Categories:  Alumni, Research, Students

Biomedical artists blend beauty, science in NSF competition

Woodpecker; still from video animation

An animated video by Cari Jones, 2014 biomedical visualization graduate, explains why woodpeckers don’t suffer brain injury from vigorous pecking.

 

Woodpecker skulls and a carnivorous plant led two scholars from the College of Applied Health Sciences to the finals of the Vizzies, a National Science Foundation competition for “the most beautiful visualizations from the worlds of science and engineering.”

Wai-Man Chan, a student in the master’s program in biomedical visualization, used 3-D modeling to design a poster that illustrates how the common bladderwort, a flowering carnivorous plant, traps microscopic prey in its roots.

“Informative images of it are lacking, due in part to its small size and the fact that it lives underwater and underground,” Chan said.

Poster of bladderwort carniverous plant

Wai-Man Chan’s poster explains how a flowering carnivorous plant traps microscopic prey.

The poster could be used in a museum or high-school biology class, she suggested.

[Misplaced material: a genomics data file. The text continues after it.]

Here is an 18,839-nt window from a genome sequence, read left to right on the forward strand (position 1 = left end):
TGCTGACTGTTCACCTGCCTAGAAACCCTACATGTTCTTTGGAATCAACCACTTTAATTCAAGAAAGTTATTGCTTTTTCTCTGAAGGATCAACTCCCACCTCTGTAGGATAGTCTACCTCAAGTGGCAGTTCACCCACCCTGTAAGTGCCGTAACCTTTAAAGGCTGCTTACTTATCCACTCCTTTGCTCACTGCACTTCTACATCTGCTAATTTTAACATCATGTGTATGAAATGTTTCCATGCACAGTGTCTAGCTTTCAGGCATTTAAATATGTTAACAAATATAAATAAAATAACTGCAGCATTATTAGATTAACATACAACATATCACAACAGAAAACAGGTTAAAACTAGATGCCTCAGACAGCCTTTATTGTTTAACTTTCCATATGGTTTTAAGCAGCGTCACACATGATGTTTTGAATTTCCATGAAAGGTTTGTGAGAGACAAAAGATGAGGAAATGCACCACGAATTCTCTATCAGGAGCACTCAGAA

“The dramatic lighting against a murky background and the tension between predator and prey draws the viewer in to learn more.”

Cari Jones, a 2014 biomedical visualization graduate, entered an animation that shows how woodpeckers can peck wood so vigorously without injuring their brains. The force of the blows — up to 22 per second — would cause a concussion in a human. Jones explains features of the woodpecker’s skull and beak relevant to the design of biomaterials and protective headgear.

“Because of its implications in human health, narrowing the focus on concussion prevention was the obvious choice,” Jones said.

The animation was a finalist in last year’s Images of Research, a competition among UIC graduate students. Jones now runs Cari Jones Scientific Visuals, where she works with doctors, researchers and educators.

Science enthusiasts and others can vote online for Chan’s and Jones’ work. The National Science Foundation will announce the winners in February.